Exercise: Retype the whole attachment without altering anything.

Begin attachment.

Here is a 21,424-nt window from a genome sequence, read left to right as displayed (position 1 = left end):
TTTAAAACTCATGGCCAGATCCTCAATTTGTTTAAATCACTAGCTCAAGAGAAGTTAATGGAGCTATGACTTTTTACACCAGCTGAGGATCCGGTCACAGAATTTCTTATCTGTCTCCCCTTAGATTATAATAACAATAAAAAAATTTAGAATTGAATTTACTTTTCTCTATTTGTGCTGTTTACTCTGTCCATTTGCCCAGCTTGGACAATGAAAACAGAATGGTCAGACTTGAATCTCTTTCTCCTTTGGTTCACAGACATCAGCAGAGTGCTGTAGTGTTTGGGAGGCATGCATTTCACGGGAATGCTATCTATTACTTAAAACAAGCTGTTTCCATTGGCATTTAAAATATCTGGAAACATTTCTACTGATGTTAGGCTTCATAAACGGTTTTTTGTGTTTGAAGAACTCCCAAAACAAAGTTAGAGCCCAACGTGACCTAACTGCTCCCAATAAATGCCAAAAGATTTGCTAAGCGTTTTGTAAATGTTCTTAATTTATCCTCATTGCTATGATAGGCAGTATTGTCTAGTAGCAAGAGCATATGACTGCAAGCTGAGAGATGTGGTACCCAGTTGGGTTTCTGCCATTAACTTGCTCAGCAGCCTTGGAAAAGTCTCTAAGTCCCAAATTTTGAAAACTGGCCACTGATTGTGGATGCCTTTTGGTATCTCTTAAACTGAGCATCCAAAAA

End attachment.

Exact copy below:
Here is a 21,424-nt window from a genome sequence, read left to right as displayed (position 1 = left end):
TTTAAAACTCATGGCCAGATCCTCAATTTGTTTAAATCACTAGCTCAAGAGAAGTTAATGGAGCTATGACTTTTTACACCAGCTGAGGATCCGGTCACAGAATTTCTTATCTGTCTCCCCTTAGATTATAATAACAATAAAAAAATTTAGAATTGAATTTACTTTTCTCTATTTGTGCTGTTTACTCTGTCCATTTGCCCAGCTTGGACAATGAAAACAGAATGGTCAGACTTGAATCTCTTTCTCCTTTGGTTCACAGACATCAGCAGAGTGCTGTAGTGTTTGGGAGGCATGCATTTCACGGGAATGCTATCTATTACTTAAAACAAGCTGTTTCCATTGGCATTTAAAATATCTGGAAACATTTCTACTGATGTTAGGCTTCATAAACGGTTTTTTGTGTTTGAAGAACTCCCAAAACAAAGTTAGAGCCCAACGTGACCTAACTGCTCCCAATAAATGCCAAAAGATTTGCTAAGCGTTTTGTAAATGTTCTTAATTTATCCTCATTGCTATGATAGGCAGTATTGTCTAGTAGCAAGAGCATATGACTGCAAGCTGAGAGATGTGGTACCCAGTTGGGTTTCTGCCATTAACTTGCTCAGCAGCCTTGGAAAAGTCTCTAAGTCCCAAATTTTGAAAACTGGCCACTGATTGTGGATGCCTTTTGGTATCTCTTAAACTGAGCATCCAAAAA